The recently completed deer season was the first, Jesse McCabe of New Sweden will tell you, that his daughter really caught the hunting bug.
The duo began hunting together when daughter Albany McCabe turned 10. But it wasn’t really until last fall — when she was 19 — that Albany committed to finally filling her deer tag.
“She stuck with me, all fall,” 52-year-old Jesse McCabe said. “In the rain and the snow, she sat right there until dark.”
Until, finally, she didn’t.
“Finally, [the Wednesday before Thanksgiving] was the last night,” Jesse McCabe said. “She said, ‘I can’t do it any more, Dad. I’m all done.’”
Jesse McCabe said Albany had put in a good effort, and said he was proud of her for sticking with it, even as the temperature grew colder and the weather more miserable. And he’d still have been proud of her had their season ended then, a day before Thanksgiving.
But it didn’t.
The duo never did gear up and hit the deep woods together again over the rapidly waning season. But they did go hunting … kind of.
“Friday morning rolled around, and I’d been working. I get up early, but I overslept that morning,” Jesse McCabe said. “I woke up and it was quarter to seven. I looked out my back window, and I could see a deer — I didn’t even know [if it was a buck] coming across my field.”
Jesse McCabe said he yelled to Albany, and told her they had a visitor. Within a minute, they were downstairs, and Albany was legally equipped — if not fully ready — to hit the woods.
Sure, she had “a funny pair of shoes” on her feet, her dad says. And she was wearing pajamas. But as the law requires, she was wearing a hunter orange vest and hat.
“I grabbed that vest, threw it on her, threw the hat on her, and loaded the gun,” Jesse McCabe said. “Then we stepped out the door and I said, ‘Stand right here for a minute.’”
Albany did as her father said, and Jesse McCabe peaked around the corner of the garage to see if he could spot the deer. He didn’t see it, but quickly learned that his daughter had.
“All of a sudden, I hear ‘BANG!’” Jesse McCabe said. “I look over and that buck had walked out behind my garage, just down into the field a little ways, and she had shot that buck.”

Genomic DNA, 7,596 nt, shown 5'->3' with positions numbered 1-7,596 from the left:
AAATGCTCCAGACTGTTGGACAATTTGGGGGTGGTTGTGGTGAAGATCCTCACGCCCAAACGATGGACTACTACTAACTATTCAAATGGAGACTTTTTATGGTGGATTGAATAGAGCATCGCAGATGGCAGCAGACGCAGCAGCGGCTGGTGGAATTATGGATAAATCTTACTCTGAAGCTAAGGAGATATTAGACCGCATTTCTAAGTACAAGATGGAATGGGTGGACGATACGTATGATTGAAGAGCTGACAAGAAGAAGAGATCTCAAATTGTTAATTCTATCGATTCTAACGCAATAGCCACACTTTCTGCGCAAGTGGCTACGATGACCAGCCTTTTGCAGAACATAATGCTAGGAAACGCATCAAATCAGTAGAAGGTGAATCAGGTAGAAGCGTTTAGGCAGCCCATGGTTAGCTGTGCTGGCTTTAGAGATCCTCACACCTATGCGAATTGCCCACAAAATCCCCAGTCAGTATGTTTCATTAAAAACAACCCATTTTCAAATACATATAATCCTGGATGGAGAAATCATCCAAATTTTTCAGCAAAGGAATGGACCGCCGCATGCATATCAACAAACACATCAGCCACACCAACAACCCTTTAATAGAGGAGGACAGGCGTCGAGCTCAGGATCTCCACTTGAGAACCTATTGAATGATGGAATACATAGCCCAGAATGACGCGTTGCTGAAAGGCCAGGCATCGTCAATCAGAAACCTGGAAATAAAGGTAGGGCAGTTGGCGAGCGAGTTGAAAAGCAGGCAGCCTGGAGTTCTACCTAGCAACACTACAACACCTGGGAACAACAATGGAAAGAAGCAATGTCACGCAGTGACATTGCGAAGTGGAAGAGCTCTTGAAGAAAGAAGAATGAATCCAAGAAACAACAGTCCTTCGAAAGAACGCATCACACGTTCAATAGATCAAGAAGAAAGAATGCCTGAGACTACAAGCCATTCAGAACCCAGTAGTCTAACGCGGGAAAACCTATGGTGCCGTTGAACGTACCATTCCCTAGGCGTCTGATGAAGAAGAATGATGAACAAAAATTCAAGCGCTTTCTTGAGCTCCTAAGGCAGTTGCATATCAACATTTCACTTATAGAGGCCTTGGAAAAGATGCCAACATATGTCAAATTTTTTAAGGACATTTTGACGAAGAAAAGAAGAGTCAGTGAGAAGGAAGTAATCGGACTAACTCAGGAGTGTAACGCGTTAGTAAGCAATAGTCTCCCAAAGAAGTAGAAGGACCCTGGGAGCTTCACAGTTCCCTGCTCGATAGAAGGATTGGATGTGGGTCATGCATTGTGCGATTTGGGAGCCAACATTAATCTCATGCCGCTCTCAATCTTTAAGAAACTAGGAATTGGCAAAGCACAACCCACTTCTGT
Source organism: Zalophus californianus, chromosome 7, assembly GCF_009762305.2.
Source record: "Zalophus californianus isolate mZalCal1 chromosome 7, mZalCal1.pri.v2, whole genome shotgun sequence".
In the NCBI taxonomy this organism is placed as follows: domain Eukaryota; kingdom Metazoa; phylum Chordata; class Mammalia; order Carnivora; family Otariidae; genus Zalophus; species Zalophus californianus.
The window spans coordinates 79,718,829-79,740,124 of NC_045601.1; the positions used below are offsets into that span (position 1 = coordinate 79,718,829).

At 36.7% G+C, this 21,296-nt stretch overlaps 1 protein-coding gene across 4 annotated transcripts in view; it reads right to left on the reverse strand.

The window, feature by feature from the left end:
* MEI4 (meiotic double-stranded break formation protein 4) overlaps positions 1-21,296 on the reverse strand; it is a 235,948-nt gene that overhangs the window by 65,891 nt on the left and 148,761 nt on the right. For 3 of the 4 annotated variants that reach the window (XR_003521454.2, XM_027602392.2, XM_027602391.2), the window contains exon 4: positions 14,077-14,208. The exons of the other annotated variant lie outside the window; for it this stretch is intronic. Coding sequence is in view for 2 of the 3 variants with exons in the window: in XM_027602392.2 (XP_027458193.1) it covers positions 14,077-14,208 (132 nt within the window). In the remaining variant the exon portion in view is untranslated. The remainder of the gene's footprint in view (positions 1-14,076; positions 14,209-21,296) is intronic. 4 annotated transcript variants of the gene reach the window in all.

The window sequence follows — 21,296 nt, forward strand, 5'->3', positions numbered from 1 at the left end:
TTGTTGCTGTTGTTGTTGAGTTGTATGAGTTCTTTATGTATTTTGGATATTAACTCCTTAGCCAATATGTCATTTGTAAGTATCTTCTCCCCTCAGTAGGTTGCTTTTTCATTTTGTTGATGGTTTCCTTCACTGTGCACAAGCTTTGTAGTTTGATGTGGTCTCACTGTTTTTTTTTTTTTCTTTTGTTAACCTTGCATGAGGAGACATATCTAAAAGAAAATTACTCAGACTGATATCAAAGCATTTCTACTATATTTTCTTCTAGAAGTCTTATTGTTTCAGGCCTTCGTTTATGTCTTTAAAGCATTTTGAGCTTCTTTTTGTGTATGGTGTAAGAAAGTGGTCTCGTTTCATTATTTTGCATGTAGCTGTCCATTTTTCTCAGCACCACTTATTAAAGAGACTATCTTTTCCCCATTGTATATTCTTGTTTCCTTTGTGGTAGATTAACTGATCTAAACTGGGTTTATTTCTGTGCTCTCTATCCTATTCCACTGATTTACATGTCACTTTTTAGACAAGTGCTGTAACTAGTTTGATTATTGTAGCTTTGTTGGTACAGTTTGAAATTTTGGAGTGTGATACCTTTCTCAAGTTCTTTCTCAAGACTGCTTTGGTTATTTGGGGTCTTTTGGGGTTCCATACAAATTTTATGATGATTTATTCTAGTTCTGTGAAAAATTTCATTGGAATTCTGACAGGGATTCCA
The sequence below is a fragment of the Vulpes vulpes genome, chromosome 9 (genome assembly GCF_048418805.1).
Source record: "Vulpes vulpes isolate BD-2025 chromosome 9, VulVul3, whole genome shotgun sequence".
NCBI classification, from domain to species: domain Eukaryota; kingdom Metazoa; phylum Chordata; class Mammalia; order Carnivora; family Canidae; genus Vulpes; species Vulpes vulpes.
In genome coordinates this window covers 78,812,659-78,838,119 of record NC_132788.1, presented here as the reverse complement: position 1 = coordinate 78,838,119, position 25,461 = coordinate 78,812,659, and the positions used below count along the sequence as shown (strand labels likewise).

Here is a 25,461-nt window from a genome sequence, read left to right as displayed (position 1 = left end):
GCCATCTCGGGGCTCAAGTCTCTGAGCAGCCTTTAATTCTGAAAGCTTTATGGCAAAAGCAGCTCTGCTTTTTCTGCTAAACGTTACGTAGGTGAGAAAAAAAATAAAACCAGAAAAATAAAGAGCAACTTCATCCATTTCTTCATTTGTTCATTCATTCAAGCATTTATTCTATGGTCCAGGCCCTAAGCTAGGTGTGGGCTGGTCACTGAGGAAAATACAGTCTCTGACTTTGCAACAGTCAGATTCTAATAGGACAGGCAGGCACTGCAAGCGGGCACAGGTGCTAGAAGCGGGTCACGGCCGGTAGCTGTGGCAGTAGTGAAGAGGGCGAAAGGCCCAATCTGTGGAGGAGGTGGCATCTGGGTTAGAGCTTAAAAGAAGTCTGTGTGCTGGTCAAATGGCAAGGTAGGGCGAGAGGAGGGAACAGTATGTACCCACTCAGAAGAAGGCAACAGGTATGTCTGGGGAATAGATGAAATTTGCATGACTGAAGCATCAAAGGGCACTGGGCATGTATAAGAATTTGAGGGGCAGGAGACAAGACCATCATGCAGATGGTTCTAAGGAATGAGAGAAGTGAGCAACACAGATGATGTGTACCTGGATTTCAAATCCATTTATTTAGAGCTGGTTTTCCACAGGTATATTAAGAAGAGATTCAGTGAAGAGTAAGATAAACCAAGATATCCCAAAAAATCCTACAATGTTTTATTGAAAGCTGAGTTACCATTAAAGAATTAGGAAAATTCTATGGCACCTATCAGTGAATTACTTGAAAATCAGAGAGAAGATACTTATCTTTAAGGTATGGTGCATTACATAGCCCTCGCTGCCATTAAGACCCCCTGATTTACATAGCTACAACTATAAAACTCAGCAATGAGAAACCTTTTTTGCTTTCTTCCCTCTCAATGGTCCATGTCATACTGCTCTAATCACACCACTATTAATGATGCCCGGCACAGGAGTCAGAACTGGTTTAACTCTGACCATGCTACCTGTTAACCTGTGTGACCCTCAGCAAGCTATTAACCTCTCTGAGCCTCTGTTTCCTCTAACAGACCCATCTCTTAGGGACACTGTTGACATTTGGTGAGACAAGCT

Jesse McCabe still chuckles at the sight of his daughter standing there after firing the shot.
“I’m not kidding you,” he said. “She had her pajamas on, and a vest and a hat. And she shot that buck.”
And as you may have guessed, the buck was a monster: It was an eight-pointer that weighed 269 pounds, field dressed. And it was the first time Albany had even fired at a deer, her dad said.
Jesse McCabe is a registered Maine guide who said he regularly fills his deer tag each year, including with some big bucks. But he said the past two years have been special.
“[In 2015] I had a friend who had never shot a deer in his life and I put him in this place and I said, ‘You sit right here,’” Jesse McCabe said. “I even loaned him my gun.”
Then the guide went and “did a couple things” with some homemade deer lure that he created. An hour later, his friend called him on the phone.
“He said, ‘Jesse, I just shot the biggest buck.’ It weighed 260,” Jesse McCabe said.
Albany McCabe sent an email about her deer to the BDN several weeks ago, just before I was sideline with some health concerns. When I reached out to her upon her return, she was reluctant to tell her story, and asked that her dad tell the tale for her. And Jesse McCabe was happy to do so.
“It was the best thing I ever experienced hunting,” he said. “It just couldn’t get any better.”
John Holyoke can be reached at firstname.lastname@example.org or 990-8214. Follow him on Twitter: @JohnHolyoke.